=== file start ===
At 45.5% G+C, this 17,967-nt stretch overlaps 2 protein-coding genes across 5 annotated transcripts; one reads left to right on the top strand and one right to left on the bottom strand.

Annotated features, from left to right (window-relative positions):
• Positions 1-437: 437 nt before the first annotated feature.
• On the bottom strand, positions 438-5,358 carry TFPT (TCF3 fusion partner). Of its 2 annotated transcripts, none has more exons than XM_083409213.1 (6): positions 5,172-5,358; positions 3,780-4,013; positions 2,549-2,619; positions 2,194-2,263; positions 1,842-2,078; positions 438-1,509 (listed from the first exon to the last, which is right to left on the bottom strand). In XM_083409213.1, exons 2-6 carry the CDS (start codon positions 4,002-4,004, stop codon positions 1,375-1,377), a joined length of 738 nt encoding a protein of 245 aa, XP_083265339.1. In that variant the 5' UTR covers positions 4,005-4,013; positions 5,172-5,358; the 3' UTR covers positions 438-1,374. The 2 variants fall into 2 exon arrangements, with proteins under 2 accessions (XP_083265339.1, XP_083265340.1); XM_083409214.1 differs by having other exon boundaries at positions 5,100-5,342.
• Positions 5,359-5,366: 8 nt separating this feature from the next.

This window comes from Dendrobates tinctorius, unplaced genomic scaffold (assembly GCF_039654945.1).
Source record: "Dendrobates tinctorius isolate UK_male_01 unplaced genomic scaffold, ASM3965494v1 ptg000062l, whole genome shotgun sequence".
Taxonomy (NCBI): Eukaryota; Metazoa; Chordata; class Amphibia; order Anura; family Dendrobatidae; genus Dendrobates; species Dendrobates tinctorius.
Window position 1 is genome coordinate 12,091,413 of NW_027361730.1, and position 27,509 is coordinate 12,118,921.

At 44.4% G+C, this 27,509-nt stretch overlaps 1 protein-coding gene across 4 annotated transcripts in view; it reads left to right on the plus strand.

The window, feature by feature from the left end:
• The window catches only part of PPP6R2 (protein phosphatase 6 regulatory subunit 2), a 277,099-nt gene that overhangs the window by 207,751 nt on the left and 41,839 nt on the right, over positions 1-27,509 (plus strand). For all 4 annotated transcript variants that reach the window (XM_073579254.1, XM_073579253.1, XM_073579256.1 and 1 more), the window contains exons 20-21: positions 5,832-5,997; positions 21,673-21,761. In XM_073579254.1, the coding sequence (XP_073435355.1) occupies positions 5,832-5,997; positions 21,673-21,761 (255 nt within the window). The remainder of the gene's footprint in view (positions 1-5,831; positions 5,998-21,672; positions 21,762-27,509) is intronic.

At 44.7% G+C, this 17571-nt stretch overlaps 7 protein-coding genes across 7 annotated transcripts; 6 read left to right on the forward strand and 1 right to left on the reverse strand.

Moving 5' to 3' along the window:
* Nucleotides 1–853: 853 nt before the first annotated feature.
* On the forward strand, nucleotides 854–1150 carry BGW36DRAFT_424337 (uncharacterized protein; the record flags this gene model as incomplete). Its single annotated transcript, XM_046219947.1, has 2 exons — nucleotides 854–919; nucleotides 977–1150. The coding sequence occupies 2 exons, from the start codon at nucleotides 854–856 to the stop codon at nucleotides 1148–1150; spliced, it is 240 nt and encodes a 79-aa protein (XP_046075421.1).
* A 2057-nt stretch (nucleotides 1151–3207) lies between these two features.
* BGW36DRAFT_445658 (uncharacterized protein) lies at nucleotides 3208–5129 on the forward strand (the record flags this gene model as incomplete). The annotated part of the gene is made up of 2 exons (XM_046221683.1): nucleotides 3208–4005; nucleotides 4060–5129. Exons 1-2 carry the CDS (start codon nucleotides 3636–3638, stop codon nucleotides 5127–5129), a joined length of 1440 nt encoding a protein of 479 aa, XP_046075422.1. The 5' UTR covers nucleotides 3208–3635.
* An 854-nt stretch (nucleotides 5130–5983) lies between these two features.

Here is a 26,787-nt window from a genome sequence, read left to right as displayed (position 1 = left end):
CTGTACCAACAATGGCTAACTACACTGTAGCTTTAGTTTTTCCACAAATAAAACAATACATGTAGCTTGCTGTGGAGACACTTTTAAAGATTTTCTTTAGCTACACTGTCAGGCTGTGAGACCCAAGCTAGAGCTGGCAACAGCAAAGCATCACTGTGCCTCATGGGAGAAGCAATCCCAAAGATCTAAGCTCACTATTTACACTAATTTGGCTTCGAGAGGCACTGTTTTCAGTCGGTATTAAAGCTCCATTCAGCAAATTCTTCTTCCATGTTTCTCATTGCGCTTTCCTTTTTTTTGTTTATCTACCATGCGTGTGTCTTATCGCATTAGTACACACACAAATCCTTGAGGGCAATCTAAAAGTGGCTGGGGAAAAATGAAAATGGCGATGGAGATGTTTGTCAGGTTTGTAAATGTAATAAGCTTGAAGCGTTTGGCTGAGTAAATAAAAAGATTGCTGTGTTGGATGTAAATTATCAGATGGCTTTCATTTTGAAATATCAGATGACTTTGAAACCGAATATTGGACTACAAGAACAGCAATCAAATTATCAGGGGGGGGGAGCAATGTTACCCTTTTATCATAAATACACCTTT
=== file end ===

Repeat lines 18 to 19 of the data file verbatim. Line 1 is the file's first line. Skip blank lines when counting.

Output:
* BGW36DRAFT_445658 (uncharacterized protein) lies at nucleotides 3208–5129 on the forward strand (the record flags this gene model as incomplete). The annotated part of the gene is made up of 2 exons (XM_046221683.1): nucleotides 3208–4005; nucleotides 4060–5129. Exons 1-2 carry the CDS (start codon nucleotides 3636–3638, stop codon nucleotides 5127–5129), a joined length of 1440 nt encoding a protein of 479 aa, XP_046075422.1. The 5' UTR covers nucleotides 3208–3635.
* An 854-nt stretch (nucleotides 5130–5983) lies between these two features.